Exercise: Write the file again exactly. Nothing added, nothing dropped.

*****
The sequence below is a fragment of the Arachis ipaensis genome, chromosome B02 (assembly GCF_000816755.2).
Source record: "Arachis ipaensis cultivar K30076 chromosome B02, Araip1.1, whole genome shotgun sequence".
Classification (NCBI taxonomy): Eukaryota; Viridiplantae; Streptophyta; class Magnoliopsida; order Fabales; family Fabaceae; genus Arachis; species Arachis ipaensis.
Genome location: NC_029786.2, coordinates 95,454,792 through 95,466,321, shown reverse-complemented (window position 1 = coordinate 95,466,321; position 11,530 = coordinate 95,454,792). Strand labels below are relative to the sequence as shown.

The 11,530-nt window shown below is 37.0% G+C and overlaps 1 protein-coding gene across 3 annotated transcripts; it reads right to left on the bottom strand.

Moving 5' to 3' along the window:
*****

The sequence below is a fragment of the Arachis ipaensis genome, chromosome B02 (assembly GCF_000816755.2).
Source record: "Arachis ipaensis cultivar K30076 chromosome B02, Araip1.1, whole genome shotgun sequence".
Classification (NCBI taxonomy): Eukaryota; Viridiplantae; Streptophyta; class Magnoliopsida; order Fabales; family Fabaceae; genus Arachis; species Arachis ipaensis.
Genome location: NC_029786.2, coordinates 95,454,792 through 95,466,321, shown reverse-complemented (window position 1 = coordinate 95,466,321; position 11,530 = coordinate 95,454,792). Strand labels below are relative to the sequence as shown.

The 11,530-nt window shown below is 37.0% G+C and overlaps 1 protein-coding gene across 3 annotated transcripts; it reads right to left on the bottom strand.

Moving 5' to 3' along the window: